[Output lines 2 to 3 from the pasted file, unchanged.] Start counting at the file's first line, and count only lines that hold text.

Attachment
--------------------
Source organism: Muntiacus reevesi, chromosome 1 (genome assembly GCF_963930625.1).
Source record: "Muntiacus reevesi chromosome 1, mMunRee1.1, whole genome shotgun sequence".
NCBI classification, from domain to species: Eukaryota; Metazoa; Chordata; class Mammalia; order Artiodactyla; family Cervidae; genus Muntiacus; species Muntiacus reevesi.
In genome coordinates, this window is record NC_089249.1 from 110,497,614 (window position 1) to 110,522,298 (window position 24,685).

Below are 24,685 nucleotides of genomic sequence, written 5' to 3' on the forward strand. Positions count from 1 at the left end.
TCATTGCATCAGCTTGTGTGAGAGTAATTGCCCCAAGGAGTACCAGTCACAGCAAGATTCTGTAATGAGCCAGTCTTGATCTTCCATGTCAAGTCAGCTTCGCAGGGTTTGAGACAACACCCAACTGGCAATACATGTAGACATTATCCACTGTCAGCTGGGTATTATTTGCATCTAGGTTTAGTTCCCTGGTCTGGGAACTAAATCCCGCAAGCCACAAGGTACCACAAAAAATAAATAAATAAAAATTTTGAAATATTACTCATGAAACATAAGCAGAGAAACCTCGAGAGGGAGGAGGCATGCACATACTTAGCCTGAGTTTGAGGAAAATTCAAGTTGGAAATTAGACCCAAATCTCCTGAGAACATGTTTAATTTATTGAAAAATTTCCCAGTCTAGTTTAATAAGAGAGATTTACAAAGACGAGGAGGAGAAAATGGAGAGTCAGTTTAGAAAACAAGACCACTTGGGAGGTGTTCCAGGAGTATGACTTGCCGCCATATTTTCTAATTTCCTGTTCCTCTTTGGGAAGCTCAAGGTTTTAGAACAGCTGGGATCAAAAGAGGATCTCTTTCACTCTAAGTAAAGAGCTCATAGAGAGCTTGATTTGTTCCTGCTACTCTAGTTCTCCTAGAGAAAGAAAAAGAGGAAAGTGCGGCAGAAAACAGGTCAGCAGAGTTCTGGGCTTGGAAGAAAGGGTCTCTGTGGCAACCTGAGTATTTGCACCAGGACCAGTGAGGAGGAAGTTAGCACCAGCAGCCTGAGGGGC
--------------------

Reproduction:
Source record: "Muntiacus reevesi chromosome 1, mMunRee1.1, whole genome shotgun sequence".
NCBI classification, from domain to species: Eukaryota; Metazoa; Chordata; class Mammalia; order Artiodactyla; family Cervidae; genus Muntiacus; species Muntiacus reevesi.